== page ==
Koo makes ads more engaging, launches new branding avenue for brands
The platform has introduced a new feature that turns like button into a floating brand icon upon clicking, for 24 hours. With this feature, the platform aims to help brands strengthen their interaction with consumers.
Microblogging platform Koo has unveiled a feature to amplify exposure to ads. With this feature, the like button will convert into a floating brand icon, upon clicking, for a period of 24 hours.
The feature will be available for brands to engage with the platform’s users to celebrate festivals, events of national importance, product launches, or to announce special offers. It is the latest addition to Koo’s pre-existing promotional toolkit that includes creative posts, banners or video promos, sponsored polls, or boosted profiles.
It isn’t every day that you see a social media platform allow brands to place themselves in what is clearly the most intimate moment of a user’s engagement with content. To have a brand’s logo appear as an animation when a user likes a post is one way to guarantee unfiltered attention.
The feature appears to be Koo’s way of sparking a new approach of strengthening consumer-brand engagement on the platform.
In a conversation with afaqs!, Aprameya Radhakrishna, chief executive officer & co-founder, Koo, mentions that bringing such innovative thoughts into the otherwise predictable world of social media is important.
“During the New Year festivities, everyone shared a positive emotion on social media. With our platform enabling celebrations, the most positive action that a user can take is hitting the like button. Millions of likes are measured on our platform every day. If that happy moment is shared by brands, it will enhance the experience. This is how this feature was conceived.”
“With this feature, we wanted to focus on the most positive emotion. After this scales up, there are other aspects of the platform that could help brands.”
Koo was launched in 2020 and, as per software company Sensor Tower, it currently has around 2.5 million monthly active users. Radhakrishna says that the Koo user base is in the 25-35 age bracket. This fairly educated and financially empowered demographic, has attracted various brands to the platform.
“There are brands that want to reach out to this age group. Gaming apps – real money gaming or otherwise, D2C clothing or electronic brands, fintech platforms and daily commerce brands have all maintained their presence on Koo to connect with consumers.”
In 2021, Apple partnered with Twitter ahead of its iPhone 13 launch. Twitter converted its like button animation to Apple’s logo.
On how Koo’s feature is different from Twitter’s tie-up with Apple, Radhakrishna says, “What Twitter did was different. Creating a floating icon of a brand with a press of a like button is happening for the first time in the microblogging space.”
“Twitter’s effort was hashtag-oriented, where the tweet had to include the hashtag for the Apple event. Also, the button didn’t turn into an Apple icon, but only animated the like button.”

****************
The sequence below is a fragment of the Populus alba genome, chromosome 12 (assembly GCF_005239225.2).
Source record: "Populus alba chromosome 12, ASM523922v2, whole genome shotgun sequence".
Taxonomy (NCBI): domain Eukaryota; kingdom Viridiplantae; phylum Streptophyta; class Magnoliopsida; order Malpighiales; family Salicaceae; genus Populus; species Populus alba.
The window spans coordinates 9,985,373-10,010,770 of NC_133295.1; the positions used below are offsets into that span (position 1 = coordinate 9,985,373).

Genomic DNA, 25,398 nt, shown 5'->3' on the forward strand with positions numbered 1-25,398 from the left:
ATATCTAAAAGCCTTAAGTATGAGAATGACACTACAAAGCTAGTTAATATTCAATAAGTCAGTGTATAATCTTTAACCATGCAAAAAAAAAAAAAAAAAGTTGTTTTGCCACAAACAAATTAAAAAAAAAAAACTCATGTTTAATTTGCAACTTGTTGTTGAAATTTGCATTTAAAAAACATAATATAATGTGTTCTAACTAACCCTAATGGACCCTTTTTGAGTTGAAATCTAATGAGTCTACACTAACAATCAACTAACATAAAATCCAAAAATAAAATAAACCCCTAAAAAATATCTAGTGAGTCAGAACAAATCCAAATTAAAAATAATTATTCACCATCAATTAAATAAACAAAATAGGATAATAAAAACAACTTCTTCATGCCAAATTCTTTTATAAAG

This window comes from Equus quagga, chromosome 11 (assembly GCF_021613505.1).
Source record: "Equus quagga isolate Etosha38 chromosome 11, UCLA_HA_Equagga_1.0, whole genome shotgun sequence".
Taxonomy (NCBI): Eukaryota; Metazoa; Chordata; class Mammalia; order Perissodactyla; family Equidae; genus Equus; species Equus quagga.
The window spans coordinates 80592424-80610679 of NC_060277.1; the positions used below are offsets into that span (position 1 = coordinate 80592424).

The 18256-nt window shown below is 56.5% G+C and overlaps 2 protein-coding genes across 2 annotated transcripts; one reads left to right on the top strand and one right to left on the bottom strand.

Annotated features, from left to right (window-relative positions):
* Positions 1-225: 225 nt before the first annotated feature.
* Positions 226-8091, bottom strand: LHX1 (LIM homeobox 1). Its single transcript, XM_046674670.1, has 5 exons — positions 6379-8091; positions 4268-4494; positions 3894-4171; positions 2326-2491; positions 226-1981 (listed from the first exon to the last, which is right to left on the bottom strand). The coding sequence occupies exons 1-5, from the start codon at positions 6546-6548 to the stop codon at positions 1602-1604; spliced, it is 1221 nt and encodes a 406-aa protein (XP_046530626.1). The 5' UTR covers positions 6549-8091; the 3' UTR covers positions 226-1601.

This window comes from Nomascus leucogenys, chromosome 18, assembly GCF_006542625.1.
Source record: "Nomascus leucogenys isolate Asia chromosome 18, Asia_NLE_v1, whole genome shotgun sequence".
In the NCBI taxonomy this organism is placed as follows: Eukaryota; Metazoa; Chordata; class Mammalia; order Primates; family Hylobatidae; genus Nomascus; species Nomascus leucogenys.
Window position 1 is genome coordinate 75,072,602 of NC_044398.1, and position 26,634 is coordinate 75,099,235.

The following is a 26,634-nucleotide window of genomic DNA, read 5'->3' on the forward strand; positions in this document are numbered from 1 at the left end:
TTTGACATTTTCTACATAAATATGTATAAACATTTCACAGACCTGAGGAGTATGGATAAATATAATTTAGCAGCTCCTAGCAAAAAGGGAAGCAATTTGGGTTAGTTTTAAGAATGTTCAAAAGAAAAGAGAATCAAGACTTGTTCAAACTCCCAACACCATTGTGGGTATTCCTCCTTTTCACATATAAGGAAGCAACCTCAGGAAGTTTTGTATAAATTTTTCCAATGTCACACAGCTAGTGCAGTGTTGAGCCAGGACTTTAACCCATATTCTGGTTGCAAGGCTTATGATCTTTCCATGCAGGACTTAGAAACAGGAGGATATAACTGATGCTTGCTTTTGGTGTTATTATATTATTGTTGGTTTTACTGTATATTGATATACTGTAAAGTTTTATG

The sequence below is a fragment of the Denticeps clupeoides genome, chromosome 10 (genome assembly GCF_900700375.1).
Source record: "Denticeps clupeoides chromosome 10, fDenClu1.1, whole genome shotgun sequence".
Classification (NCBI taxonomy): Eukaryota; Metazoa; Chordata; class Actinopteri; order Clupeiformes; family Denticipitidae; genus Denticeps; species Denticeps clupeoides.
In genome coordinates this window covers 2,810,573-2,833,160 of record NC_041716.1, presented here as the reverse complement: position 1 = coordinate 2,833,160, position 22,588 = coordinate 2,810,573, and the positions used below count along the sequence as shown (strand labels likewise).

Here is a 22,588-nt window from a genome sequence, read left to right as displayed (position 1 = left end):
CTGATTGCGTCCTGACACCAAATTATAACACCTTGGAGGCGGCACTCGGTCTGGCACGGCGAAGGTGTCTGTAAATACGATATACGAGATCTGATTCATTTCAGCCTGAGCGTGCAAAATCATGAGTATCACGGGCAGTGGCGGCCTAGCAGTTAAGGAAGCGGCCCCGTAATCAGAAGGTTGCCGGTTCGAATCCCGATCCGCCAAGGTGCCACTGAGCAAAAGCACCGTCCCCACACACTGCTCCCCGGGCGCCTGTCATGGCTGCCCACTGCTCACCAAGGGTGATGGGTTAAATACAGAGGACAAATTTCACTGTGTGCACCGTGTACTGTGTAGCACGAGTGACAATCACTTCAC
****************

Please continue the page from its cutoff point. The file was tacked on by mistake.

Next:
Beyond such technical gimmicks, what do microblogging platforms have in their inventory to facilitate advanced marketing and advertising experience for brands? Also, with brands appearing in what is virtually the most personal moment of a user’s Internet experience, are the lines for intrusion and privacy blurred?
Here is what some industry experts have to say.
Mayur Milan, director – brand communication & digital, Ideosphere Consulting
From a tech architecture point of view, most microblogging platforms are only geared towards monetizing content. Anything else is just an intrusion into personal experience.
That is why the biggest microblogging site (Twitter) has struggled to generate side (non-content-based) revenue. And, it will remain a challenge for some time. Any new thing gets you more noise and visibility, rather than actual business returns.
That’s why even the biggest brands don’t use it regularly. Apple only uses the like button for Worldwide Developers Conference (WWDC) events or launches.
The platforms are designed in a way that prevents them from becoming multi-format advertising platforms. Look at Facebook, which harnessed the geo location advertising for the Cadbury Diwali campaign. Innovation will be tech-enabled, not placement-enabled.
Vikas Kumar Mangla, founder & CEO, Digital ROI
Koo’s feature is an example of how these platforms may need to get creative in order to offer unique advertising opportunities to brands. This feature is similar to Twitter’s feature, where the like button turns into an Apple logo. This type of advertising is called ‘button branding’ and it is a way for the platform to offer more advertising options to brands.
The effectiveness of these intricate brand-consumer exchanges on microblogging platforms such as Koo and Twitter can vary, depending on many factors, including the type of advertising, the audience and the overall campaign strategy.
Sponsored posts and influencer marketing can be effective ways for brands to reach out to a large, engaged audience. Ad targeting and direct messaging can be effective to reach out to a more specific and relevant audience.
Koo’s feature may be perceived as an intrusion by some consumers, as it may be seen as an unexpected and unwanted form of advertising. This is especially true if the consumer is hitting the like button in a personal moment and the ad is not relevant to his current interest. This can lead to a negative impact on the brand and the consumer’s experience on the platform.
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